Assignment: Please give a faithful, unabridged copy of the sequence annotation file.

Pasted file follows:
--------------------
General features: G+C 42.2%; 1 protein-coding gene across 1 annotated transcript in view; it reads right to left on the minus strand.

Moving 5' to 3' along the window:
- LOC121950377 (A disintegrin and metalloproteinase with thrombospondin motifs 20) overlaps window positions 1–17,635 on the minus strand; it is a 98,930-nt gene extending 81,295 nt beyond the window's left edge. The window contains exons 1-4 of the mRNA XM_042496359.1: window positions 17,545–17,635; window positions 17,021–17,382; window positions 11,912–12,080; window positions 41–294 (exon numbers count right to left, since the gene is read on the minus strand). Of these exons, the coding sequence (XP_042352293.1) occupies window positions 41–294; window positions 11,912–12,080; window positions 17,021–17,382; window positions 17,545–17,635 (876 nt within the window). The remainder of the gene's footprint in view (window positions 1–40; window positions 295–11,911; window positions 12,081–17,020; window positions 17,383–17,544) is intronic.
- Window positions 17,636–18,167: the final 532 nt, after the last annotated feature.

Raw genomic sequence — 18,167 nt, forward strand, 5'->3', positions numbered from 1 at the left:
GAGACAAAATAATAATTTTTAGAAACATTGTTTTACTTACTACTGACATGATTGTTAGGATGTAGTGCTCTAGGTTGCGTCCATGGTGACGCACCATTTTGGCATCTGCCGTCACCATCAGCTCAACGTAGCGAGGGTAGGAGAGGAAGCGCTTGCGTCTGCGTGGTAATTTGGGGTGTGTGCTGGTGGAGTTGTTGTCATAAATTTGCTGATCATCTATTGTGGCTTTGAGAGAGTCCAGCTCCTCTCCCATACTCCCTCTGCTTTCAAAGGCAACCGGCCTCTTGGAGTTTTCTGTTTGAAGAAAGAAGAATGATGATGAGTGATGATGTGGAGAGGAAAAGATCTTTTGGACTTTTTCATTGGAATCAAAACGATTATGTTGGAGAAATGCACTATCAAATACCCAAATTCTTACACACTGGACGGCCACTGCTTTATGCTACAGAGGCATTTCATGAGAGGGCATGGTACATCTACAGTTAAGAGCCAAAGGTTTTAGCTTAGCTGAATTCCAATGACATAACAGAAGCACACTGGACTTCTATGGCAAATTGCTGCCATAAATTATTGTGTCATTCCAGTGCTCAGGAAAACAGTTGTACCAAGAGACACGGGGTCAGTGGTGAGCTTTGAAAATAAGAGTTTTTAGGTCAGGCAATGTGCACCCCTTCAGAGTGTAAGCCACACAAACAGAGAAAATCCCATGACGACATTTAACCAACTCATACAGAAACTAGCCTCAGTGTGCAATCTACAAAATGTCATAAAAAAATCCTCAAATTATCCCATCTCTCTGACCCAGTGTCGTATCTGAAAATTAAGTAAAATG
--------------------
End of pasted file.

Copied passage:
General features: G+C 42.2%; 1 protein-coding gene across 1 annotated transcript in view; it reads right to left on the minus strand.

Moving 5' to 3' along the window:
- LOC121950377 (A disintegrin and metalloproteinase with thrombospondin motifs 20) overlaps window positions 1–17,635 on the minus strand; it is a 98,930-nt gene extending 81,295 nt beyond the window's left edge. The window contains exons 1-4 of the mRNA XM_042496359.1: window positions 17,545–17,635; window positions 17,021–17,382; window positions 11,912–12,080; window positions 41–294 (exon numbers count right to left, since the gene is read on the minus strand). Of these exons, the coding sequence (XP_042352293.1) occupies window positions 41–294; window positions 11,912–12,080; window positions 17,021–17,382; window positions 17,545–17,635 (876 nt within the window). The remainder of the gene's footprint in view (window positions 1–40; window positions 295–11,911; window positions 12,081–17,020; window positions 17,383–17,544) is intronic.
- Window positions 17,636–18,167: the final 532 nt, after the last annotated feature.

Raw genomic sequence — 18,167 nt, forward strand, 5'->3', positions numbered from 1 at the left:
GAGACAAAATAATAATTTTTAGAAACATTGTTTTACTTACTACTGACATGATTGTTAGGATGTAGTGCTCTAGGTTGCGTCCATGGTGACGCACCATTTTGGCATCTGCCGTCACCATCAGCTCAACGTAGCGAGGGTAGGAGAGGAAGCGCTTGCGTCTGCGTGGTAATTTGGGGTGTGTGCTGGTGGAGTTGTTGTCATAAATTTGCTGATCATCTATTGTGGCTTTGAGAGAGTCCAGCTCCTCTCCCATACTCCCTCTGCTTTCAAAGGCAACCGGCCTCTTGGAGTTTTCTGTTTGAAGAAAGAAGAATGATGATGAGTGATGATGTGGAGAGGAAAAGATCTTTTGGACTTTTTCATTGGAATCAAAACGATTATGTTGGAGAAATGCACTATCAAATACCCAAATTCTTACACACTGGACGGCCACTGCTTTATGCTACAGAGGCATTTCATGAGAGGGCATGGTACATCTACAGTTAAGAGCCAAAGGTTTTAGCTTAGCTGAATTCCAATGACATAACAGAAGCACACTGGACTTCTATGGCAAATTGCTGCCATAAATTATTGTGTCATTCCAGTGCTCAGGAAAACAGTTGTACCAAGAGACACGGGGTCAGTGGTGAGCTTTGAAAATAAGAGTTTTTAGGTCAGGCAATGTGCACCCCTTCAGAGTGTAAGCCACACAAACAGAGAAAATCCCATGACGACATTTAACCAACTCATACAGAAACTAGCCTCAGTGTGCAATCTACAAAATGTCATAAAAAAATCCTCAAATTATCCCATCTCTCTGACCCAGTGTCGTATCTGAAAATTAAGTAAAATG